In one of your previous interviews you explained that your choreographic style was based on neoclassic as well as modern dance techniques and that in Dangerous Liaisons you wanted to define the characters through clear and poignant gestures. Could you give any example? Are Marquise de Merteuil’s moves different from Madame de Tourvel’s, for instance?
It’s always difficult for me to define my own style. It sits very strongly on ballet technique, and neoclassical ballet, but it’s influenced by many modern techniques which I’m not even aware of. It’s simply my life experience and I always like to introduce gestures. It’s not traditional ballet pantomime, but rather signs that the audience can recognise - such as very clear separation or gestures that are more natural, or sometimes even symbolic. For example, if you want to say: ‘I don’t want to see the world around me’, you cover your eyes. These are simple things, but the gestures push the narrative forward and each character uses them differently.
When you rehearse with dancers in the studio, do you want them to go beyond steps and focus on other aspects of the piece? I mean, for instance, understanding the relations between characters, the historical context etc.?
The drama is very important. In every ballet, the contact between dancers is crucial and it must happen already in the studio. I cannot accept that someone says: ‘You’ll see! It’ll be there’. I want to see now! We must know where we are guiding the role. Though it can be different in each performance of the same ballet, but we must go somewhere. We cannot stay within something that isn’t my intention. Dancers should be versatile artists and that’s why it’s so hard to make the cast.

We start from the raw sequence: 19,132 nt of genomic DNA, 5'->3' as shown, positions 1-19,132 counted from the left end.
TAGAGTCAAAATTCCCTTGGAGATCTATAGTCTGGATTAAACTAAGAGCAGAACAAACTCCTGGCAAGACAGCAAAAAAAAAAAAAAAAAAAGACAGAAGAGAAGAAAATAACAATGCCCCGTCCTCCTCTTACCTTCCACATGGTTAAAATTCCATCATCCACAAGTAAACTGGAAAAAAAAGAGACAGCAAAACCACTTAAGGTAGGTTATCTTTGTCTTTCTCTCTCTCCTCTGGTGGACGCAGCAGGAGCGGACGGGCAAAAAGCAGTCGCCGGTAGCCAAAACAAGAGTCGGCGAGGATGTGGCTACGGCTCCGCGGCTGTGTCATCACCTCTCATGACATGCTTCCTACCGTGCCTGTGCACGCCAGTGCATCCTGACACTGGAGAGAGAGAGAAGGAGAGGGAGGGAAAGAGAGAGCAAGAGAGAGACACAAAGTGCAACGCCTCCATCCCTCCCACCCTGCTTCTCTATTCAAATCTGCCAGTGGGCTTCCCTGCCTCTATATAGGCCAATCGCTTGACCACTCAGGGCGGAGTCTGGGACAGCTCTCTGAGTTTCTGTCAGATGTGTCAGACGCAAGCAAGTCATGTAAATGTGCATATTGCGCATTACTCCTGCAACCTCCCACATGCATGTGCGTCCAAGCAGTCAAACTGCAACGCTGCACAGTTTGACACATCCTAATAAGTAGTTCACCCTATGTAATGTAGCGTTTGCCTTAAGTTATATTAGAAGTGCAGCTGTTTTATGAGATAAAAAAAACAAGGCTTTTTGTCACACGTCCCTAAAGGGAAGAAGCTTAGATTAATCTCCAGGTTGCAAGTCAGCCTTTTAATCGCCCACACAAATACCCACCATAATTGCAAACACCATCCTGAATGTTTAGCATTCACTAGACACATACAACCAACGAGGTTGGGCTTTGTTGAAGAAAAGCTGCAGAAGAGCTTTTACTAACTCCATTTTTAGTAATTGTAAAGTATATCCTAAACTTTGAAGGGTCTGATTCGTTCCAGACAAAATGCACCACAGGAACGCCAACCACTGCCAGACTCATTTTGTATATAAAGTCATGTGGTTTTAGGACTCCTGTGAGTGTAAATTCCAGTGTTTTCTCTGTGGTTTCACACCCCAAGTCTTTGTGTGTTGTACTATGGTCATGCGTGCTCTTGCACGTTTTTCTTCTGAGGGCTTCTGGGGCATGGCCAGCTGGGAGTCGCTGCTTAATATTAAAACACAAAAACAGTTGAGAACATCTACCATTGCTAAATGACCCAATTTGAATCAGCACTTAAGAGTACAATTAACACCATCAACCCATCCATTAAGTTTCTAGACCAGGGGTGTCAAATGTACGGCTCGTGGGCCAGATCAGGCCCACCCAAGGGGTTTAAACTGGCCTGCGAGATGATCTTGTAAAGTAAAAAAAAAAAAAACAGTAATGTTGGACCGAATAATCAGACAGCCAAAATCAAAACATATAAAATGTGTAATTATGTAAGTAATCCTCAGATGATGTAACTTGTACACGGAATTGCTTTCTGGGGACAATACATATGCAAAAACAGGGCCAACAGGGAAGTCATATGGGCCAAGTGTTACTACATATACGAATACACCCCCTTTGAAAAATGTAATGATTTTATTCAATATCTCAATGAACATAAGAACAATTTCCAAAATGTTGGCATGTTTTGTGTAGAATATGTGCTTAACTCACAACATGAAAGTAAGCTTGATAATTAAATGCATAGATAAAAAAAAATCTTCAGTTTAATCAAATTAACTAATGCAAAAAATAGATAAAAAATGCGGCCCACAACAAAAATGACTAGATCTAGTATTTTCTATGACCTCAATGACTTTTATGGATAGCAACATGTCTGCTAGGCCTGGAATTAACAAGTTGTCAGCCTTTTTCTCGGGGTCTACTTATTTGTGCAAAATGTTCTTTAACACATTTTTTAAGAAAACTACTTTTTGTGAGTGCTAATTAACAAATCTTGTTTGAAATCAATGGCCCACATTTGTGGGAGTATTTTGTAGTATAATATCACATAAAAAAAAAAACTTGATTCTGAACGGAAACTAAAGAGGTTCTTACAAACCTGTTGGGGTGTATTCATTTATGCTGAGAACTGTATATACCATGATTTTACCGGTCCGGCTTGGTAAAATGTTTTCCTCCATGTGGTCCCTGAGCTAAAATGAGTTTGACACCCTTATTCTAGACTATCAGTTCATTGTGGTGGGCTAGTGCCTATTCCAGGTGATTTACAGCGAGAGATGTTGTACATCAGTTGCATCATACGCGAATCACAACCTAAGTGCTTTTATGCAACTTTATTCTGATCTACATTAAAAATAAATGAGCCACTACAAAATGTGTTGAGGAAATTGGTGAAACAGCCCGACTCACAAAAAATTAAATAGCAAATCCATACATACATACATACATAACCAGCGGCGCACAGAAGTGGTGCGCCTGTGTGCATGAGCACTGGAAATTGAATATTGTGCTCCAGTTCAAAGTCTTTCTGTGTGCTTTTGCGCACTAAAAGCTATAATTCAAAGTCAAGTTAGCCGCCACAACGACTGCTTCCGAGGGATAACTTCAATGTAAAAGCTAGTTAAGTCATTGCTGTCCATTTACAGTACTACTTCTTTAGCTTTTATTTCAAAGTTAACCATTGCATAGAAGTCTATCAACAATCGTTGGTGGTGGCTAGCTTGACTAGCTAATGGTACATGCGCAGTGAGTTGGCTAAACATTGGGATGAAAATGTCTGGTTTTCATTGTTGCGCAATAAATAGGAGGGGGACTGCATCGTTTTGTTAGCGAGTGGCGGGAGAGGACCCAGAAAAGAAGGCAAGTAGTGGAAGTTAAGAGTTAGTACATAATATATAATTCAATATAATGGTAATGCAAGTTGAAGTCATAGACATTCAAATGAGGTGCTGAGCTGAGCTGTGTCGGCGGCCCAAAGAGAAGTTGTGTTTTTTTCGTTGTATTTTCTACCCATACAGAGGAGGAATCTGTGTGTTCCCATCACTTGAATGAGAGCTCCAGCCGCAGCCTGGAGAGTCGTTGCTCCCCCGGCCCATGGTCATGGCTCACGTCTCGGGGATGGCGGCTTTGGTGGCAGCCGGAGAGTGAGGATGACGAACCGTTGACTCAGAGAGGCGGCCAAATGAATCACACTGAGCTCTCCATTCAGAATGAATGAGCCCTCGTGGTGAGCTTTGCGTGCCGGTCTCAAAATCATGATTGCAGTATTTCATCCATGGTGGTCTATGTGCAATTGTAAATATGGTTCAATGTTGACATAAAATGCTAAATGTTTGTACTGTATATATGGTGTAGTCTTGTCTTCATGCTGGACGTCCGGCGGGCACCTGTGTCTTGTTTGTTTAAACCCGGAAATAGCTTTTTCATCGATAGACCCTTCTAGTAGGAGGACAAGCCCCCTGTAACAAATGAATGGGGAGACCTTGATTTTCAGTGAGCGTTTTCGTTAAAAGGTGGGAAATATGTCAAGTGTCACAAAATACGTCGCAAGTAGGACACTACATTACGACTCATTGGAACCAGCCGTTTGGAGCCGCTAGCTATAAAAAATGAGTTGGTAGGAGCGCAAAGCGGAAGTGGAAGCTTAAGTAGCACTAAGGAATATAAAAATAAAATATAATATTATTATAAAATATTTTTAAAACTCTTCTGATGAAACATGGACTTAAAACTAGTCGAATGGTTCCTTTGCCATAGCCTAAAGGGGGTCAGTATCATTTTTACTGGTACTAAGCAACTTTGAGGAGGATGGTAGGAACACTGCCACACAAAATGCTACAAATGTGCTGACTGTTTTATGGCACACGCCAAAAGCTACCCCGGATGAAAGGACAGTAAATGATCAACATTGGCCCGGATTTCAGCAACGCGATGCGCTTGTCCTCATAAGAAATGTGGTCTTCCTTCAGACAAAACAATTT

The list of your works is extensive, you’ve created abstract as well as dramatic ballets. Are you working on a piece at the moment? And what is your biggest inspiration right now?
I’ve just finished a piece – the choreography Our Chopin to two piano concertos by Frederick Chopin. In 2018, Poland was celebrating the 100th anniversary of regaining the independence. For this occasion, I wanted to do something valuable - for dancers, for myself and for the audiences. I think Chopin is sort of universal value. He is a Polish composer, but his music is universal. I invited the British choreographer Liam Scarlett, because I wanted to have a different perspective, somebody who didn’t have the same feeling about my country. And for me it was a moment of reflection: What’s independence? What’s patriotism? What are our ambitions as a nation? Are we the East or the West? Where are we aiming? Polish people always deal with these problems. I based the piece on four colours: white – innocence or purity; red – the past or communism (but also the Polish flag), black – Nazism, fascism, destructive forces which re-emerge in Poland from time to time; and finally, gold – nouveau rich, consumerism, and lack of ideas.
Krzysztof Pastor (born 17 December 1956 in Gdańsk, Poland) is a Polish dancer, choreographer and ballet director. He was resident choreographer with the Dutch National Ballet in Amsterdam from 2003 to 2017 and director of the Polish National Ballet in Teatr Wielki – Polish National Opera, Warsaw, since 2009. In 2011 he became artistic director of the ballet of the Lithuanian National Opera and Ballet Theatre in Vilnius. Pastor’s ballet Dangerous Liaisons was staged in Brno National Theatre in 2011.